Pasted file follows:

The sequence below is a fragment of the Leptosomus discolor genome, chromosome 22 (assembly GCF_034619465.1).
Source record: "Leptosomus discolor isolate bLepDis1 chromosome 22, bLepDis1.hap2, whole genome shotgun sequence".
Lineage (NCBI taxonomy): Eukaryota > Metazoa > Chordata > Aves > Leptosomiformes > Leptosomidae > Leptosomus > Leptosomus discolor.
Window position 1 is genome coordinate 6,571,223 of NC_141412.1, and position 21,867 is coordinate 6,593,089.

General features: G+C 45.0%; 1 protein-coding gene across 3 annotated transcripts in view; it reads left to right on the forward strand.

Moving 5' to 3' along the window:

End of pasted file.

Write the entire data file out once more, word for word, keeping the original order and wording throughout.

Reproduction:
The sequence below is a fragment of the Leptosomus discolor genome, chromosome 22 (assembly GCF_034619465.1).
Source record: "Leptosomus discolor isolate bLepDis1 chromosome 22, bLepDis1.hap2, whole genome shotgun sequence".
Lineage (NCBI taxonomy): Eukaryota > Metazoa > Chordata > Aves > Leptosomiformes > Leptosomidae > Leptosomus > Leptosomus discolor.
Window position 1 is genome coordinate 6,571,223 of NC_141412.1, and position 21,867 is coordinate 6,593,089.

General features: G+C 45.0%; 1 protein-coding gene across 3 annotated transcripts in view; it reads left to right on the forward strand.

Moving 5' to 3' along the window: